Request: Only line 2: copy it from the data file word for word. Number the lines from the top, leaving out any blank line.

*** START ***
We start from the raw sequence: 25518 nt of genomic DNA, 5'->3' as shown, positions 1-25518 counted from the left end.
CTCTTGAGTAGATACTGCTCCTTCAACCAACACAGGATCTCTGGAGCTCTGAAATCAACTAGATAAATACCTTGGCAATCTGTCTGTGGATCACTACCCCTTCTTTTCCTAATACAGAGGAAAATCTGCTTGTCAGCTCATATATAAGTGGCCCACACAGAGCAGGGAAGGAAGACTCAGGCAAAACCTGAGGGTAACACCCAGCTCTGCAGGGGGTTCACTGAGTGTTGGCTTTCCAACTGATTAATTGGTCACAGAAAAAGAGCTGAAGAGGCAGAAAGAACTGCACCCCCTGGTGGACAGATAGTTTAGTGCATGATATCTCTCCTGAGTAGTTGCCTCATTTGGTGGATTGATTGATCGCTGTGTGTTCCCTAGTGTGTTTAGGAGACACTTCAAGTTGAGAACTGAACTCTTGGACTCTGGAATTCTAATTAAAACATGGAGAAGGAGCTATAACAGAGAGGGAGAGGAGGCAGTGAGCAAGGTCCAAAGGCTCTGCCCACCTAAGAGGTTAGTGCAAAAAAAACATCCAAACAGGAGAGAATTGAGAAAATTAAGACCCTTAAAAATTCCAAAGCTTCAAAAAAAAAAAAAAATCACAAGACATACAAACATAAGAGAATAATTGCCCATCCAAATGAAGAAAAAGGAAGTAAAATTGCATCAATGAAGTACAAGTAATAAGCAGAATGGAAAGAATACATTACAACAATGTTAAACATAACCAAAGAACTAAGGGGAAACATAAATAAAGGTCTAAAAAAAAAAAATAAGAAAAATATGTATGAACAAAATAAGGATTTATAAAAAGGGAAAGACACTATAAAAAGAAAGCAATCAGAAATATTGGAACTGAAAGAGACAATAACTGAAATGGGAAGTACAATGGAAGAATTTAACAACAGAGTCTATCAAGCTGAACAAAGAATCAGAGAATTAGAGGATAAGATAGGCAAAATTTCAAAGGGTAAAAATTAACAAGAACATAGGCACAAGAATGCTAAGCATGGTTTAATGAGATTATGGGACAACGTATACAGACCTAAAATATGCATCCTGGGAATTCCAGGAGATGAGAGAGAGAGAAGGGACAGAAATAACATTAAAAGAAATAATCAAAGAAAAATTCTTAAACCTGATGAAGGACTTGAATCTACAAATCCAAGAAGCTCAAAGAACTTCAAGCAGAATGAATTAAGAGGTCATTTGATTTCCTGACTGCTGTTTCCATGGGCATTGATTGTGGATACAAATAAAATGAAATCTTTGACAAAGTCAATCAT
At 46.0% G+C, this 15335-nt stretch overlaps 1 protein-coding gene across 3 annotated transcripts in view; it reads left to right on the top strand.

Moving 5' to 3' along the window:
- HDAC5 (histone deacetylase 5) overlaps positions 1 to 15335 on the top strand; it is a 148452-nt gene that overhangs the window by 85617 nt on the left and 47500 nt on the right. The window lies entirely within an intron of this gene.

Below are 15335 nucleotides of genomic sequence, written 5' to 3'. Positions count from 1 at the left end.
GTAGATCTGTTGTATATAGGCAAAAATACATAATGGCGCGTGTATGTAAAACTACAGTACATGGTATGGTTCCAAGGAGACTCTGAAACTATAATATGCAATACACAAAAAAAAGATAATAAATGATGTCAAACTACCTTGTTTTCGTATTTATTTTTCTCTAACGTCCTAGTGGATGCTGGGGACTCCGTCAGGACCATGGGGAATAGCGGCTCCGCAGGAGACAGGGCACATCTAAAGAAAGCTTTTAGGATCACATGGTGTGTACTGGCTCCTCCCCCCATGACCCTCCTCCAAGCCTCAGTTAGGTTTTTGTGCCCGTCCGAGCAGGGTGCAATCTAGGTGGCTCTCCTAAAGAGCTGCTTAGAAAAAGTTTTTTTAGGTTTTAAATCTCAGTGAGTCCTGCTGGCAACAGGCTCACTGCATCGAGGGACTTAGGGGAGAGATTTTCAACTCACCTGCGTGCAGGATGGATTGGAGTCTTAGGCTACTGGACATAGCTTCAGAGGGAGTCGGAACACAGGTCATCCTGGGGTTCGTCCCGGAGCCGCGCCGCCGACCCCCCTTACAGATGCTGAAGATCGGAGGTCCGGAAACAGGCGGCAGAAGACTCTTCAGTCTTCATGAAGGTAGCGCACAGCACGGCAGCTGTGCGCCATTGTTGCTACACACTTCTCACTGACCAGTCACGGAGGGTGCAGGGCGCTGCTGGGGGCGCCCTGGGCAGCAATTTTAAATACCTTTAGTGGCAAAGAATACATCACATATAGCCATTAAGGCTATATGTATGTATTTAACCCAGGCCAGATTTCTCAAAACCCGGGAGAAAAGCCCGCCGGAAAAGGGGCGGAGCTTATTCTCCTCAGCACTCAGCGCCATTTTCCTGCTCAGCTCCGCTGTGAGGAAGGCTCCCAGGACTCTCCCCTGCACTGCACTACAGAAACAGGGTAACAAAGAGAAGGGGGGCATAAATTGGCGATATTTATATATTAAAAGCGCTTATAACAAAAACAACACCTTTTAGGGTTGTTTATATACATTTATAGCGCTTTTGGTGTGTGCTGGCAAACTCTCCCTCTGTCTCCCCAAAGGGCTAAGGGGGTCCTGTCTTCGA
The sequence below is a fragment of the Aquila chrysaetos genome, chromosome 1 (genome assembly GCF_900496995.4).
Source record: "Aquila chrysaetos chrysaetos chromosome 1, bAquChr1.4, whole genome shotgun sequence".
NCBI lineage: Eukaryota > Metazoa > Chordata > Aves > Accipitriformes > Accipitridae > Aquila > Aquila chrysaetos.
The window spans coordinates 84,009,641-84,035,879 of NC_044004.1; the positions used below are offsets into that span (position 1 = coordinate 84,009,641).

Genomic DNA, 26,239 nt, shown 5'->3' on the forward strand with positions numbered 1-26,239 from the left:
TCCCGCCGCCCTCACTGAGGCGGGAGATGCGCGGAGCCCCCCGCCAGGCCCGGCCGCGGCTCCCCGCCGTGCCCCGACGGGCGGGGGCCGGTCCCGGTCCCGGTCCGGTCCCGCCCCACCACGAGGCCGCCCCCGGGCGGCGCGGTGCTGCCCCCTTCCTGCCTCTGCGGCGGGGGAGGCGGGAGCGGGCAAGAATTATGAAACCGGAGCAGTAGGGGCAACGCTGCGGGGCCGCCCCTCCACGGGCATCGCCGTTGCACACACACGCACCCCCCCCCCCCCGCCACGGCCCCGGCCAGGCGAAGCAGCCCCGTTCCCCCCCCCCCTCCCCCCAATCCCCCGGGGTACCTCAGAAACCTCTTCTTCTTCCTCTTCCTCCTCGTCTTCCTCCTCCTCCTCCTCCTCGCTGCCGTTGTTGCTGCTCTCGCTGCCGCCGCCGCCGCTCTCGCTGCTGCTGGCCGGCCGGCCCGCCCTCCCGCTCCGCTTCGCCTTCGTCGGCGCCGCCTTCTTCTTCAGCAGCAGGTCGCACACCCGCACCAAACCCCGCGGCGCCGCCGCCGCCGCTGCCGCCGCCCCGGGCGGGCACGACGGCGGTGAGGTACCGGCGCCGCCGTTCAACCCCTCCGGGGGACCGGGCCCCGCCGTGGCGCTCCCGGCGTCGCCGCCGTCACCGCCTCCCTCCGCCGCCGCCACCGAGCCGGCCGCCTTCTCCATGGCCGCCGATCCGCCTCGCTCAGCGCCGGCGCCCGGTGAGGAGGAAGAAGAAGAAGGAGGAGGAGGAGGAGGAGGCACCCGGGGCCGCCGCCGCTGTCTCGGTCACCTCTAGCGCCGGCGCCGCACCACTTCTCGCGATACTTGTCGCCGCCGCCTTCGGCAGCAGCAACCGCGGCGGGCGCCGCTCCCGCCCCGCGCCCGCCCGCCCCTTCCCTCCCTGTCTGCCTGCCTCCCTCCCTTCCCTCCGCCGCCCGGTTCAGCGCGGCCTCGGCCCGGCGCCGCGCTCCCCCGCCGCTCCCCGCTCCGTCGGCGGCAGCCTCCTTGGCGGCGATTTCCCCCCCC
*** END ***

CTCTTGAGTAGATACTGCTCCTTCAACCAACACAGGATCTCTGGAGCTCTGAAATCAACTAGATAAATACCTTGGCAATCTGTCTGTGGATCACTACCCCTTCTTTTCCTAATACAGAGGAAAATCTGCTTGTCAGCTCATATATAAGTGGCCCACACAGAGCAGGGAAGGAAGACTCAGGCAAAACCTGAGGGTAACACCCAGCTCTGCAGGGGGTTCACTGAGTGTTGGCTTTCCAACTGATTAATTGGTCACAGAAAAAGAGCTGAAGAGGCAGAAAGAACTGCACCCCCTGGTGGACAGATAGTTTAGTGCATGATATCTCTCCTGAGTAGTTGCCTCATTTGGTGGATTGATTGATCGCTGTGTGTTCCCTAGTGTGTTTAGGAGACACTTCAAGTTGAGAACTGAACTCTTGGACTCTGGAATTCTAATTAAAACATGGAGAAGGAGCTATAACAGAGAGGGAGAGGAGGCAGTGAGCAAGGTCCAAAGGCTCTGCCCACCTAAGAGGTTAGTGCAAAAAAAACATCCAAACAGGAGAGAATTGAGAAAATTAAGACCCTTAAAAATTCCAAAGCTTCAAAAAAAAAAAAAAATCACAAGACATACAAACATAAGAGAATAATTGCCCATCCAAATGAAGAAAAAGGAAGTAAAATTGCATCAATGAAGTACAAGTAATAAGCAGAATGGAAAGAATACATTACAACAATGTTAAACATAACCAAAGAACTAAGGGGAAACATAAATAAAGGTCTAAAAAAAAAAAATAAGAAAAATATGTATGAACAAAATAAGGATTTATAAAAAGGGAAAGACACTATAAAAAGAAAGCAATCAGAAATATTGGAACTGAAAGAGACAATAACTGAAATGGGAAGTACAATGGAAGAATTTAACAACAGAGTCTATCAAGCTGAACAAAGAATCAGAGAATTAGAGGATAAGATAGGCAAAATTTCAAAGGGTAAAAATTAACAAGAACATAGGCACAAGAATGCTAAGCATGGTTTAATGAGATTATGGGACAACGTATACAGACCTAAAATATGCATCCTGGGAATTCCAGGAGATGAGAGAGAGAGAAGGGACAGAAATAACATTAAAAGAAATAATCAAAGAAAAATTCTTAAACCTGATGAAGGACTTGAATCTACAAATCCAAGAAGCTCAAAGAACTTCAAGCAGAATGAATTAAGAGGTCATTTGATTTCCTGACTGCTGTTTCCATGGGCATTGATTGTGGATACAAATAAAATGAAATCTTTGACAAAGTCAATCAT